In many copyright infringement cases, there is a bit of gray area. Perhaps the accused did not realize they were infringing on another’s intellectual property. Or they believed that their usage was allowed due to parody or educational purposes.
This is not what happened a few months back in Shanghai.
Since August 2022, the Shanghai Public Security Bureau’s Economic Investigation Team has been investigating toys sold through an online store – toys they suspected were infringing on Lego’s copyright.
Recently, the team pounced, capturing “30 suspects, demolish[ing] 8 criminal dens, seiz[ing] more than 600 types of infringing toys, more than 1.2 million pieces in total, and more than 200 molds, involving 1.7 billion yuan.”
Apparently, those responsible copied the Lego block mold, registered their own toy brand, and even created their own 1:1 design drawings. They profited by significantly underselling their version of Legos online. It was a bold, comprehensive criminal endeavor — and the perfect example of why we need to protect our intellectual property from infringers.
A Lot of Fake Legos Means a Lot of Potential Impact
Since the Shanghai Public Security Bureau tracked down the infringers and put them out of business, Lego never had to make a copyright infringement claim. However, this case illustrates a number of reasons why they might have wanted to file a claim if the police had not intervened:
Loss in profit. The criminal family behind the infringement made 1.7 billion yuan from this enterprise. Who knows how much of those profits Lego could have scooped up if the criminal enterprise had never existed?
Loss in reputation. In theory, those responsible made pretty perfect copies of Legos – but what if the toys in question were of shoddy quality? If consumers believed those products actually came from Lego, that could really harm the company’s reputation. Similarly, if they reached out for help over toy defects and received no response, that might also sour their opinion of Lego – despite the fact that the company had nothing to do with the counterfeit toys.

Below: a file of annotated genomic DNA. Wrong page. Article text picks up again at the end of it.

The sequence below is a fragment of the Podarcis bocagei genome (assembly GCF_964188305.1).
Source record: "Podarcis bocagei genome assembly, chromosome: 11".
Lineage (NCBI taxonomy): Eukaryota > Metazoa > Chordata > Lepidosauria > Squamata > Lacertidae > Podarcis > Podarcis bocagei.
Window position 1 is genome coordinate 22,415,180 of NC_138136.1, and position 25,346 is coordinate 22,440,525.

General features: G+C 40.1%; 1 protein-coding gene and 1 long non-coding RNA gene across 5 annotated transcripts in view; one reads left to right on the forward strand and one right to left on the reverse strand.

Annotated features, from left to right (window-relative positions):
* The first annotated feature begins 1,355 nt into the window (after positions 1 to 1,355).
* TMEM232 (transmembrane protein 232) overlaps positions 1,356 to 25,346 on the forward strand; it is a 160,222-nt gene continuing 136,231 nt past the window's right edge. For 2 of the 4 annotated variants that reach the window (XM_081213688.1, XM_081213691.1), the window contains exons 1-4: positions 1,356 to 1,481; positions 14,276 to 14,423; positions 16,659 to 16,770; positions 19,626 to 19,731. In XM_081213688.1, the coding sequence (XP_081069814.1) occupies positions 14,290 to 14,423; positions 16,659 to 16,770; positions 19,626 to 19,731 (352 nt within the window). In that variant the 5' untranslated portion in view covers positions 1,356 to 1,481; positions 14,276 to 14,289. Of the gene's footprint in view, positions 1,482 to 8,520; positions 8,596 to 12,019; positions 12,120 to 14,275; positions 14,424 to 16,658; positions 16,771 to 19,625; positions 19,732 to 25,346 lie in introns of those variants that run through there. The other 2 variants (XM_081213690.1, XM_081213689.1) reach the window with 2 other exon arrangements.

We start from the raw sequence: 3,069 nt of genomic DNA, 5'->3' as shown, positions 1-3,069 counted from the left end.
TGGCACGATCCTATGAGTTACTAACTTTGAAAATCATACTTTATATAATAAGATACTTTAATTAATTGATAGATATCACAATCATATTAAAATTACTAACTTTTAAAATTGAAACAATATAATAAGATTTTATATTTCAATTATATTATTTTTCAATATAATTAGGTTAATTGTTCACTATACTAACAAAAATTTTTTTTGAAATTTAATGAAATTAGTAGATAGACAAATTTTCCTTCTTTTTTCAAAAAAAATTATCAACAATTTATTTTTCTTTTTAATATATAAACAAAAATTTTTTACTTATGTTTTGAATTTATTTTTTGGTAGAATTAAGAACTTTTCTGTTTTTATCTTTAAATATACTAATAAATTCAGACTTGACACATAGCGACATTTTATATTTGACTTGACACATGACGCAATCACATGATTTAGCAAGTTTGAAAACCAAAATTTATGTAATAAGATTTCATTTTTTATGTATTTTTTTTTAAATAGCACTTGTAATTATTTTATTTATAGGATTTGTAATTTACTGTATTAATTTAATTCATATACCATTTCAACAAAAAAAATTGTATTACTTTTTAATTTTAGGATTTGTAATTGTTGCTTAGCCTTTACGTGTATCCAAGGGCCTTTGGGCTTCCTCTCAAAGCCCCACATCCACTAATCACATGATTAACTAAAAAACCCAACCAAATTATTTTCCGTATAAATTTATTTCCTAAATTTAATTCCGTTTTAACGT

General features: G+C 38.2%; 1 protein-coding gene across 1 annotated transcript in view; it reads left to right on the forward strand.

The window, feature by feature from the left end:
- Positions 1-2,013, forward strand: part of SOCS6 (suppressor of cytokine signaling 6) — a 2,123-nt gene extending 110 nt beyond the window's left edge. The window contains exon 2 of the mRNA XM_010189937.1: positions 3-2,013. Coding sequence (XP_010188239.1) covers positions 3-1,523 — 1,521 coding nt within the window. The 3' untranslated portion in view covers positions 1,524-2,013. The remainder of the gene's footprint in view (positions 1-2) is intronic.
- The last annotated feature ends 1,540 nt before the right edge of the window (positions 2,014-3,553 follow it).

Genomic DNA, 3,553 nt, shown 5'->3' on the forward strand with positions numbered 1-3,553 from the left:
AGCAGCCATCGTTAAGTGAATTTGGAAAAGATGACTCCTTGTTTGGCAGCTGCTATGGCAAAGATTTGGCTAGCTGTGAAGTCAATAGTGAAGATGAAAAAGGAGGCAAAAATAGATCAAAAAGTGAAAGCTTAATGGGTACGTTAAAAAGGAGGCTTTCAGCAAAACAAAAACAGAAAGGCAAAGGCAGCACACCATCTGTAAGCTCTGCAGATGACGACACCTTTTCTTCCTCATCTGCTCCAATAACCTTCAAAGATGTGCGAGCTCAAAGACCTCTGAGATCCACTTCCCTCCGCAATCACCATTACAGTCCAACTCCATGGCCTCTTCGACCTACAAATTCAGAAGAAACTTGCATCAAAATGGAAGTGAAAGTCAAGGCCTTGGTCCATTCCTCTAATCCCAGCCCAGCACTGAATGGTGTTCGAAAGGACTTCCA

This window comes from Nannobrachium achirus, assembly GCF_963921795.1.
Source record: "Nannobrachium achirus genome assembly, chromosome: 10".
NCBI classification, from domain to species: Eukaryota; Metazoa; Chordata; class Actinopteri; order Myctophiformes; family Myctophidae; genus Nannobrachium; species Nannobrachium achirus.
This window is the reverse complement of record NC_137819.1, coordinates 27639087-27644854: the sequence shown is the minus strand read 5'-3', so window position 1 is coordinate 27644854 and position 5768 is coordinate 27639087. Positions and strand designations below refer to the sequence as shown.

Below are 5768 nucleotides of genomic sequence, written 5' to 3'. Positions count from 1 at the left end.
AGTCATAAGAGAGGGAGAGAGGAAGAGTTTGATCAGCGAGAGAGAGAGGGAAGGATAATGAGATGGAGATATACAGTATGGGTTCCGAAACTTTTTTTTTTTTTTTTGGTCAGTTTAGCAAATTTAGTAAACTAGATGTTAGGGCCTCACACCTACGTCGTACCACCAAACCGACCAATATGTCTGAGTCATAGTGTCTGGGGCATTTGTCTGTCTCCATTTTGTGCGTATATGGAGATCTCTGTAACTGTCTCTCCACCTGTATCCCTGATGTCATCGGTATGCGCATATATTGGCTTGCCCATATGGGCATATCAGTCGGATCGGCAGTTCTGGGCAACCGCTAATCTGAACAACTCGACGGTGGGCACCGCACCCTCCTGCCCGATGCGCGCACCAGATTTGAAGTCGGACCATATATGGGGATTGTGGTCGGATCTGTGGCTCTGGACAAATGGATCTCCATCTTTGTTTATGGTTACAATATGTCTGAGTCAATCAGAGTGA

Marketplace confusion. There is some overlap here with loss of reputation, but, in general, it is quite common for fake products to result in consumer confusion – basically, people are not sure if they are actually buying the product they want. This can create a shakiness in transactions: “Am I buying from the real Lego or the fake Lego?”
This Is Not Just a Copyright Infringement Problem in Shanghai
China may be well known for knockoff products of established brands, but this kind of thing happens outside their borders, too. Amazon is infamous for poor quality control on the products allowed onto their site internationally, including imitation products that present themselves as the real thing.
All of this highlights why you should protect your intellectual property with vigilance. Consult an IP attorney to help you fight the creation of counterfeit products by establishing proper protections in place, and enlist their help to fight back when you discover counterfeit goods and/or copyright infringement.